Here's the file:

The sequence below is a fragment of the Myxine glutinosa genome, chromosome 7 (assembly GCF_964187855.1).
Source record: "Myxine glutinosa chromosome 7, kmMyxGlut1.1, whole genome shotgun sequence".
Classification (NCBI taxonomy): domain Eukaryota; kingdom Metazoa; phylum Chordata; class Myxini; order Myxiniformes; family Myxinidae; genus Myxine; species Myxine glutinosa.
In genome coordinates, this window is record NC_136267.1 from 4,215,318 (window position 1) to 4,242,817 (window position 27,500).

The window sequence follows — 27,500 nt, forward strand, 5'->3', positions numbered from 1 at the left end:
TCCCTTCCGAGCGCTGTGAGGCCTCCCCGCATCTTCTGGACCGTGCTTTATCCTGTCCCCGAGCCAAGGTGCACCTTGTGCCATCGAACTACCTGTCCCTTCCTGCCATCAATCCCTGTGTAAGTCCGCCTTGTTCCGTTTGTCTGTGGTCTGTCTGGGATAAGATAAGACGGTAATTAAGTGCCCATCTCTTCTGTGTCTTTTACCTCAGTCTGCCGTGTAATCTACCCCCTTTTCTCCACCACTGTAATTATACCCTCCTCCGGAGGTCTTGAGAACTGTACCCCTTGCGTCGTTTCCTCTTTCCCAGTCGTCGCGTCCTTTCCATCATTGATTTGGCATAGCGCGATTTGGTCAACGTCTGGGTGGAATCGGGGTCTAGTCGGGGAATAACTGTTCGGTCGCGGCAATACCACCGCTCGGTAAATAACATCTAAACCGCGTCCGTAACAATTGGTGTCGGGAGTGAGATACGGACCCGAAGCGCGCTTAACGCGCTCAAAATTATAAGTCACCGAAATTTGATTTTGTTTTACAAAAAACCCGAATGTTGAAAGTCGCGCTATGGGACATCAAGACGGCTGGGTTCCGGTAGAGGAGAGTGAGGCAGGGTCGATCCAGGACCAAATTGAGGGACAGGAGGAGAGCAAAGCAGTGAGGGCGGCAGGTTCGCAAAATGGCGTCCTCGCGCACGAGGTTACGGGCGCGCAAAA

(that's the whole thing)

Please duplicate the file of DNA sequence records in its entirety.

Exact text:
The sequence below is a fragment of the Myxine glutinosa genome, chromosome 7 (assembly GCF_964187855.1).
Source record: "Myxine glutinosa chromosome 7, kmMyxGlut1.1, whole genome shotgun sequence".
Classification (NCBI taxonomy): domain Eukaryota; kingdom Metazoa; phylum Chordata; class Myxini; order Myxiniformes; family Myxinidae; genus Myxine; species Myxine glutinosa.
In genome coordinates, this window is record NC_136267.1 from 4,215,318 (window position 1) to 4,242,817 (window position 27,500).

The window sequence follows — 27,500 nt, forward strand, 5'->3', positions numbered from 1 at the left end:
TCCCTTCCGAGCGCTGTGAGGCCTCCCCGCATCTTCTGGACCGTGCTTTATCCTGTCCCCGAGCCAAGGTGCACCTTGTGCCATCGAACTACCTGTCCCTTCCTGCCATCAATCCCTGTGTAAGTCCGCCTTGTTCCGTTTGTCTGTGGTCTGTCTGGGATAAGATAAGACGGTAATTAAGTGCCCATCTCTTCTGTGTCTTTTACCTCAGTCTGCCGTGTAATCTACCCCCTTTTCTCCACCACTGTAATTATACCCTCCTCCGGAGGTCTTGAGAACTGTACCCCTTGCGTCGTTTCCTCTTTCCCAGTCGTCGCGTCCTTTCCATCATTGATTTGGCATAGCGCGATTTGGTCAACGTCTGGGTGGAATCGGGGTCTAGTCGGGGAATAACTGTTCGGTCGCGGCAATACCACCGCTCGGTAAATAACATCTAAACCGCGTCCGTAACAATTGGTGTCGGGAGTGAGATACGGACCCGAAGCGCGCTTAACGCGCTCAAAATTATAAGTCACCGAAATTTGATTTTGTTTTACAAAAAACCCGAATGTTGAAAGTCGCGCTATGGGACATCAAGACGGCTGGGTTCCGGTAGAGGAGAGTGAGGCAGGGTCGATCCAGGACCAAATTGAGGGACAGGAGGAGAGCAAAGCAGTGAGGGCGGCAGGTTCGCAAAATGGCGTCCTCGCGCACGAGGTTACGGGCGCGCAAAA